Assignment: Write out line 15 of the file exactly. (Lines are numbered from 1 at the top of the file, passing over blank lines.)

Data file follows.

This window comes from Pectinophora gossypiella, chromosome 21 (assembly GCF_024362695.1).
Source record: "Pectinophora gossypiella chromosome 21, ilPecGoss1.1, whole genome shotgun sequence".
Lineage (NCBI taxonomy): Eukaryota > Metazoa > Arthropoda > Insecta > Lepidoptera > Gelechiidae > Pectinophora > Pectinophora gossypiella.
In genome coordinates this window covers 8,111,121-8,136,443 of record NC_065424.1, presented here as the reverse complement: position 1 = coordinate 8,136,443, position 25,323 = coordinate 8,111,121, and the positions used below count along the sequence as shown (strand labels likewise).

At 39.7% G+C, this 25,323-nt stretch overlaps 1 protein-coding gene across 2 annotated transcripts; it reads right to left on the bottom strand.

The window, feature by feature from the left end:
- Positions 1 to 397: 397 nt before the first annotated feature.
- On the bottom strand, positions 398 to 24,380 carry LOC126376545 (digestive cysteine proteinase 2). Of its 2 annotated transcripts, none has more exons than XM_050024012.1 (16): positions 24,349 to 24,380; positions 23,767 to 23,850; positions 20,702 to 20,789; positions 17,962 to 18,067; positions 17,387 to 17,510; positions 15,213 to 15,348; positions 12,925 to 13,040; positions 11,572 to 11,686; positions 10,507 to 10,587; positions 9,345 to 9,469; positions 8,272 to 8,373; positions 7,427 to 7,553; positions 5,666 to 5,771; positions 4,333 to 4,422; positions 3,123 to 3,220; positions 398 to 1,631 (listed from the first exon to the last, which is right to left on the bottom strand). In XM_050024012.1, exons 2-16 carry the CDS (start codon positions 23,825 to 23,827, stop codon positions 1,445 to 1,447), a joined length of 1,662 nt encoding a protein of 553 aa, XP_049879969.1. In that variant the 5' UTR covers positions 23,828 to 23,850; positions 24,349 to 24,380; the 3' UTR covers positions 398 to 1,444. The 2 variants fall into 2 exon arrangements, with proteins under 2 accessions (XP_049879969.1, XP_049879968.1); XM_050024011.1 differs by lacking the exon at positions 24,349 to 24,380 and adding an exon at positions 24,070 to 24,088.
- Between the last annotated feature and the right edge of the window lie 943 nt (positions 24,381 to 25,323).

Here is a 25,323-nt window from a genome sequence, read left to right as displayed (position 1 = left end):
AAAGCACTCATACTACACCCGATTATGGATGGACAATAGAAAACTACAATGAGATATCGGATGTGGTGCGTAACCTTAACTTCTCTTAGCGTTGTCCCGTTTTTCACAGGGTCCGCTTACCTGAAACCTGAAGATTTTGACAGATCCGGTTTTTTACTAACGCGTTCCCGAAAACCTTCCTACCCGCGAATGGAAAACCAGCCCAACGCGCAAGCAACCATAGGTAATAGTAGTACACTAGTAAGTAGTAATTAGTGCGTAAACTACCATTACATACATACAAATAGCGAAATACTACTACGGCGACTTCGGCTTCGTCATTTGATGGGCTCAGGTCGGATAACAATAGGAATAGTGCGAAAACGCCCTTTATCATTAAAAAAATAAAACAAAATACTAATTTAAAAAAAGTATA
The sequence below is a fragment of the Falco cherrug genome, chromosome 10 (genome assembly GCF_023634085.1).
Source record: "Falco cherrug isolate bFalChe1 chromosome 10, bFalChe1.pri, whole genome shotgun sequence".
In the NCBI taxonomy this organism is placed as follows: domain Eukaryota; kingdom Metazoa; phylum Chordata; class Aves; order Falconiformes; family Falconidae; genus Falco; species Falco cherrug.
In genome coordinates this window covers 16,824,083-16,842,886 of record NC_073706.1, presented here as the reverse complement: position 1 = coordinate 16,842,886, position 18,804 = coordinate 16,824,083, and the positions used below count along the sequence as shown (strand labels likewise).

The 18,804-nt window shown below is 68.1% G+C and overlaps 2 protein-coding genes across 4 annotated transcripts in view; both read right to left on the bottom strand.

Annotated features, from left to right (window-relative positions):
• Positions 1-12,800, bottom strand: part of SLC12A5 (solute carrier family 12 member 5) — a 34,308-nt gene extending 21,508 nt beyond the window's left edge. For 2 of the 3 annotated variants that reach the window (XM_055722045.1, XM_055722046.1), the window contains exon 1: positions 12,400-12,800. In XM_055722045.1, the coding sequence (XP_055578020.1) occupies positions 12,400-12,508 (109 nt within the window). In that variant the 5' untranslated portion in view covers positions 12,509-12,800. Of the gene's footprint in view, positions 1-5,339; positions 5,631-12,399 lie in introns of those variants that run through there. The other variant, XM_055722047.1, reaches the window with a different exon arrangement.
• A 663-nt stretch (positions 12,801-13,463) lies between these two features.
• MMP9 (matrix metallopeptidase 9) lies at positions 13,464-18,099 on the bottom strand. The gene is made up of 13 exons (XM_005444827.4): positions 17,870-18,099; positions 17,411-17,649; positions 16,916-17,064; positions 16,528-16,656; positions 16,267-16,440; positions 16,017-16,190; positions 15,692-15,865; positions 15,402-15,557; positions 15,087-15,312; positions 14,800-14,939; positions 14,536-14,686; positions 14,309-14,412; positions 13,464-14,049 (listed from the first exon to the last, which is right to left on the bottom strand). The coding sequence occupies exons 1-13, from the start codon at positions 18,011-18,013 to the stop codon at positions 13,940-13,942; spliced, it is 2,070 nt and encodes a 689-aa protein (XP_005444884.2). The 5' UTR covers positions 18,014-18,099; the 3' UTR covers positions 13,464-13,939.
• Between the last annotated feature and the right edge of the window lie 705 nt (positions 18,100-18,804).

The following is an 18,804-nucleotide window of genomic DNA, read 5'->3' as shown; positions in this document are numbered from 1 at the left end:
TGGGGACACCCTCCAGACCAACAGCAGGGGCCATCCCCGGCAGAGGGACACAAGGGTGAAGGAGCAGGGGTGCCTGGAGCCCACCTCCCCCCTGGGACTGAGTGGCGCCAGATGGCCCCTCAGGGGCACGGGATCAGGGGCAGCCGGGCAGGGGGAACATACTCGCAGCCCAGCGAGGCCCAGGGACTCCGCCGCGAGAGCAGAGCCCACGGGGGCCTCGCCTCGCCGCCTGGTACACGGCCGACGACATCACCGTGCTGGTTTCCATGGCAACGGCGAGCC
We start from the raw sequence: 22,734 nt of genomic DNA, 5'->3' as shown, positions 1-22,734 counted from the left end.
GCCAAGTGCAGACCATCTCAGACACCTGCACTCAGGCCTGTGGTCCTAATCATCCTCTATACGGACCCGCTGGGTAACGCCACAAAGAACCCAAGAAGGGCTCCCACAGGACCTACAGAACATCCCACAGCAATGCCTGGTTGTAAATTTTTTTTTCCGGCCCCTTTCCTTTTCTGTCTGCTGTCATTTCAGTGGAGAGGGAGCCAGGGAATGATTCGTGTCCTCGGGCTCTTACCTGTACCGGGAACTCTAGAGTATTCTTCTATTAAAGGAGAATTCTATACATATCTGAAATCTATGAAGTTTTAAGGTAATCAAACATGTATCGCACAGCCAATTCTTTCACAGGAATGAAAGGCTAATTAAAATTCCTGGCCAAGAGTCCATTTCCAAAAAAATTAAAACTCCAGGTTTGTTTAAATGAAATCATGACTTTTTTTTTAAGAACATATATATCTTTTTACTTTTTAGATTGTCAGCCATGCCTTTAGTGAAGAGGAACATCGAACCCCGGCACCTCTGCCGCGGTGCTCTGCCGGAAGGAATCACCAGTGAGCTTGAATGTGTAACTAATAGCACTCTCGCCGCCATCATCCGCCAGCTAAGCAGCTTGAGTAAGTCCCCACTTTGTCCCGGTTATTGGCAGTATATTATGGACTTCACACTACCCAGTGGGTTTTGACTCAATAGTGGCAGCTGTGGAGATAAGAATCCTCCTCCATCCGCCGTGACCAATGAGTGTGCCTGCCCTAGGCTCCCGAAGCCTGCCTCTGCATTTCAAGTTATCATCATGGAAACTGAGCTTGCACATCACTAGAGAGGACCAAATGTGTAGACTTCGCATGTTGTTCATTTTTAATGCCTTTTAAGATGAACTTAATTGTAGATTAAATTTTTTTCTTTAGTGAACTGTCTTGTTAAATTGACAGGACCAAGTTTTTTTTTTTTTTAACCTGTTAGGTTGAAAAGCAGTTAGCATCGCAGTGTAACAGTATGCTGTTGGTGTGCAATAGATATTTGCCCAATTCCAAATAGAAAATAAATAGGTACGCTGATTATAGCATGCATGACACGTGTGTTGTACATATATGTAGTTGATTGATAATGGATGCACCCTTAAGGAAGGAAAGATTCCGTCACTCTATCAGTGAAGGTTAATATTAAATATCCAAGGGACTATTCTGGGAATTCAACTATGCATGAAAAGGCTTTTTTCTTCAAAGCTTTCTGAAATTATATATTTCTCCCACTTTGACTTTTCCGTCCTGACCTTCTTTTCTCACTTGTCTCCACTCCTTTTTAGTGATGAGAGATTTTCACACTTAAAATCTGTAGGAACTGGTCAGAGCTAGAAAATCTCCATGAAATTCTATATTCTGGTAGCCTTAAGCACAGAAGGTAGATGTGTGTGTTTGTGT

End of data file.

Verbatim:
In genome coordinates this window covers 16,824,083-16,842,886 of record NC_073706.1, presented here as the reverse complement: position 1 = coordinate 16,842,886, position 18,804 = coordinate 16,824,083, and the positions used below count along the sequence as shown (strand labels likewise).